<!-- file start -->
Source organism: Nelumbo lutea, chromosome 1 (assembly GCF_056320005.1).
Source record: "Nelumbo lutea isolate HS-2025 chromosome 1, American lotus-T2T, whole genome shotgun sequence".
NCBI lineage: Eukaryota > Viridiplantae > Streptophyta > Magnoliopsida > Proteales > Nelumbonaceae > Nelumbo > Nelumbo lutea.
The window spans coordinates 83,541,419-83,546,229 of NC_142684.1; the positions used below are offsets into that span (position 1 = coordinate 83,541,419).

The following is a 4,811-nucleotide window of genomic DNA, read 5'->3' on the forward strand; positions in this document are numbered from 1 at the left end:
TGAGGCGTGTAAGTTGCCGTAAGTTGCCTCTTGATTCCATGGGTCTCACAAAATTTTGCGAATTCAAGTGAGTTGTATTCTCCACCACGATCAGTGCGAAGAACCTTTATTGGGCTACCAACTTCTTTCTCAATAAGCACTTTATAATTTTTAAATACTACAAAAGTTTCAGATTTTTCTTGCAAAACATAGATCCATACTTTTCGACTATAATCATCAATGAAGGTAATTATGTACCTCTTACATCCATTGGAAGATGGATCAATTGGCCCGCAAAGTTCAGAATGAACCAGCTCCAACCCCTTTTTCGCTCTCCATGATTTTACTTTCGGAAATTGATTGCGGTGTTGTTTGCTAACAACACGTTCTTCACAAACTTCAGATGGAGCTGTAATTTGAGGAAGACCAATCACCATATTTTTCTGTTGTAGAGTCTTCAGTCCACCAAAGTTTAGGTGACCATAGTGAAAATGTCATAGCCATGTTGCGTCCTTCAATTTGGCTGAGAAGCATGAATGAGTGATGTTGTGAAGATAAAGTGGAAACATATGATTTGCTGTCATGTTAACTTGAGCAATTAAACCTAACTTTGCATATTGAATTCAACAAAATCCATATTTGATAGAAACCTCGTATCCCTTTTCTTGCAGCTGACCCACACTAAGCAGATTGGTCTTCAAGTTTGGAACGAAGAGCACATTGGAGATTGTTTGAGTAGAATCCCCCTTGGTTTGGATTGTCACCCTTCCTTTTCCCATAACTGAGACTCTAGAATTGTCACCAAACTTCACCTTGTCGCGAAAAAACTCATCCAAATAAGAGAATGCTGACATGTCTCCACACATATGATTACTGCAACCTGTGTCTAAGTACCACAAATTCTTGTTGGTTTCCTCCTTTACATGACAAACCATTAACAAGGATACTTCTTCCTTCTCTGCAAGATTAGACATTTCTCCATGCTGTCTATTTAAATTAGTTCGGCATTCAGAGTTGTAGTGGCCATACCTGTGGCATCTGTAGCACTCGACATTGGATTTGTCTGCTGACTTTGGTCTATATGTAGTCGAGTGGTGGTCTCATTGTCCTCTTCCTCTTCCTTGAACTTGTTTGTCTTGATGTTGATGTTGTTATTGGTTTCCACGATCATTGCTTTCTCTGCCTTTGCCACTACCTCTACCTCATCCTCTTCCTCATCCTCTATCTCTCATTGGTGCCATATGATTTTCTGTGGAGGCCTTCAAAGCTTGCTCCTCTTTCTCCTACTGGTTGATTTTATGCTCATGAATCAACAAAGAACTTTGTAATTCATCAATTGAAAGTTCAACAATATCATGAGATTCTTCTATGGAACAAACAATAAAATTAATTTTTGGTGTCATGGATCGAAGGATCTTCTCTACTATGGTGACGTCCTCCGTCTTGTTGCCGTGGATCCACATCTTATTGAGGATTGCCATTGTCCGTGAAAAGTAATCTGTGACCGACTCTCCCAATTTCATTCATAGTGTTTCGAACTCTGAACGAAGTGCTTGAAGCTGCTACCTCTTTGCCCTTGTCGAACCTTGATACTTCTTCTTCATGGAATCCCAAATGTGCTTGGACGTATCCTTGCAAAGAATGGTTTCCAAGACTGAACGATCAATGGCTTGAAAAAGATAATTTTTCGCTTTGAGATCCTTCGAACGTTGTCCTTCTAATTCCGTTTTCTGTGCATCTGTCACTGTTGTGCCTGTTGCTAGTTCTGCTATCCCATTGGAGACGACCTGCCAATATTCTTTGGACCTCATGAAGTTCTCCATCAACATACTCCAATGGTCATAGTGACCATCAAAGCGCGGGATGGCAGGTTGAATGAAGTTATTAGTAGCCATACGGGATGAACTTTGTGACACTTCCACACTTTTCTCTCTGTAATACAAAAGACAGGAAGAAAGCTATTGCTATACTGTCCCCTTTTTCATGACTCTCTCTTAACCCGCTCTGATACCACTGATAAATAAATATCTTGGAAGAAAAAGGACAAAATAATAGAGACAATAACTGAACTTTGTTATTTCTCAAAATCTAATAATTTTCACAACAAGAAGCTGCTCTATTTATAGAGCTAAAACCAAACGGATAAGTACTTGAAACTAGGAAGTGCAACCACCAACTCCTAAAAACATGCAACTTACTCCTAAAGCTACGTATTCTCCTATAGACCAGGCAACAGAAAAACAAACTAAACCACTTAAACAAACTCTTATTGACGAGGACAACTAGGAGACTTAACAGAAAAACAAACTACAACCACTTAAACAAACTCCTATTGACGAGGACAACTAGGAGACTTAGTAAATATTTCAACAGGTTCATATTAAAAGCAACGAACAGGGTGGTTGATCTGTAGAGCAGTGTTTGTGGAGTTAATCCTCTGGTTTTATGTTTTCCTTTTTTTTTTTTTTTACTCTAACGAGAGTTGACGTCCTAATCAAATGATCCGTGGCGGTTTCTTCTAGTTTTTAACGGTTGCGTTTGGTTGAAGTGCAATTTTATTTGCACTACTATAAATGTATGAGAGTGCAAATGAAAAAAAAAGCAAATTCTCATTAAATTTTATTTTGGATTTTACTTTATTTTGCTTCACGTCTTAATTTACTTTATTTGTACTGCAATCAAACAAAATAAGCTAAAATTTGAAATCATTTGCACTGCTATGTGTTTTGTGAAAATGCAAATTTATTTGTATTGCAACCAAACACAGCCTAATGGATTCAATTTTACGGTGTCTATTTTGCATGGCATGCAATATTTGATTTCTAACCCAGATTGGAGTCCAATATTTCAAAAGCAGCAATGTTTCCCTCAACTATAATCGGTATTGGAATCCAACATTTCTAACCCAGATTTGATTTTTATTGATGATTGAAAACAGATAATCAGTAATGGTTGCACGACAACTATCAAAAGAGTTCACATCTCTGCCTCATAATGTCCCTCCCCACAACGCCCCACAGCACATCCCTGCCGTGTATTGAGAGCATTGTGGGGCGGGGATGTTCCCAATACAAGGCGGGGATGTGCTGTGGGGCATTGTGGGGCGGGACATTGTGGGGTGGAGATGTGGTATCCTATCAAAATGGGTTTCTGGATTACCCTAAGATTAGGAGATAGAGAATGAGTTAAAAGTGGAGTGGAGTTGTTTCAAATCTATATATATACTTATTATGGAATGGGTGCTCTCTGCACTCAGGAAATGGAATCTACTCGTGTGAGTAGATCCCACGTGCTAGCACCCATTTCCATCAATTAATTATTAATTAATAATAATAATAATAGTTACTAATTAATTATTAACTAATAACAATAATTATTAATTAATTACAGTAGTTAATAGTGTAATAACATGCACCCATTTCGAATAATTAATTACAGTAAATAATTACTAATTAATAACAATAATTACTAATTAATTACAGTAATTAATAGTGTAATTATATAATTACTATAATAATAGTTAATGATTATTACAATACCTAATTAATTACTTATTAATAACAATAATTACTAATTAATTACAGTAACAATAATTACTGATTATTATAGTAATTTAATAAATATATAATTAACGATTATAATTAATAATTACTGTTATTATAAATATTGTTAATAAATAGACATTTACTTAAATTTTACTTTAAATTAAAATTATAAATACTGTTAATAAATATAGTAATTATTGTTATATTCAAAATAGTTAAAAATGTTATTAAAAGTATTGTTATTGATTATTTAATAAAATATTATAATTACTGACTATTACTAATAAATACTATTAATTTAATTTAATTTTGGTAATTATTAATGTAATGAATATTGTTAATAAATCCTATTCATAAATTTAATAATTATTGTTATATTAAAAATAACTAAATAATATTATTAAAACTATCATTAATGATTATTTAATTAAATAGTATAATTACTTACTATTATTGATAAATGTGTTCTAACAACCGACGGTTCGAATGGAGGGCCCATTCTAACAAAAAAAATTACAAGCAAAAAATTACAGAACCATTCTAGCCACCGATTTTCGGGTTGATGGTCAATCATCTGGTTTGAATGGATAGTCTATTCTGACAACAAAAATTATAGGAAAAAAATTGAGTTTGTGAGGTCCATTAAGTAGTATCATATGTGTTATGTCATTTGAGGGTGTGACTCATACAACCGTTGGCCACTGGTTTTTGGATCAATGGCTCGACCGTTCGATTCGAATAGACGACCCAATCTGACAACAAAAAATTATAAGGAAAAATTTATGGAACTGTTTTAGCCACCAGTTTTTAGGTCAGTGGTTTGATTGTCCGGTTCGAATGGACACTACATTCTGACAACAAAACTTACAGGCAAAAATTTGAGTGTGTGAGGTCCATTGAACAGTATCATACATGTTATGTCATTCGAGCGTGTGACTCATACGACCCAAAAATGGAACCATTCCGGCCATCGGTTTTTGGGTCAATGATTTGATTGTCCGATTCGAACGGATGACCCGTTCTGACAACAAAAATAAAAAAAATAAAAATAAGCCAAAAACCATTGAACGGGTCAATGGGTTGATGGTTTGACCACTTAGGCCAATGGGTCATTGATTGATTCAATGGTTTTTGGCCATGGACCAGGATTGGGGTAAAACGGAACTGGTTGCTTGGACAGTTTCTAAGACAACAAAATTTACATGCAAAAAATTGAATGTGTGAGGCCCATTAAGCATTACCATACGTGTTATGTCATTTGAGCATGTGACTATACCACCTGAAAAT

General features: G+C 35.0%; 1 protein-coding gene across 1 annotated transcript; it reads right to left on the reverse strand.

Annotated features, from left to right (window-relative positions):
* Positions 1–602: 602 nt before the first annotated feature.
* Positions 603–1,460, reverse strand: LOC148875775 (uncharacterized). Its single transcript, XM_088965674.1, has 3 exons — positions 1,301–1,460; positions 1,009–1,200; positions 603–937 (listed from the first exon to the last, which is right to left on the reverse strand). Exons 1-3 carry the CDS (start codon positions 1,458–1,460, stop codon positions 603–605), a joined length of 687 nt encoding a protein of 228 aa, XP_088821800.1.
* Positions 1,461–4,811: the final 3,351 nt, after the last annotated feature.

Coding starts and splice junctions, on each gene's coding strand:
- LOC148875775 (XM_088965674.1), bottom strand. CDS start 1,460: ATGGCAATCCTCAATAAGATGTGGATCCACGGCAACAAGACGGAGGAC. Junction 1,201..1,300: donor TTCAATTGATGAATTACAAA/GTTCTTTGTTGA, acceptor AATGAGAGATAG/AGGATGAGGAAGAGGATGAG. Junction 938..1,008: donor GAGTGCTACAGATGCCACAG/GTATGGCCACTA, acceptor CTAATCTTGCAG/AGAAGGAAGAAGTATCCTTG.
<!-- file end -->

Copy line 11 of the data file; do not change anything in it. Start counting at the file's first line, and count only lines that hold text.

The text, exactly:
* Positions 1,461–4,811: the final 3,351 nt, after the last annotated feature.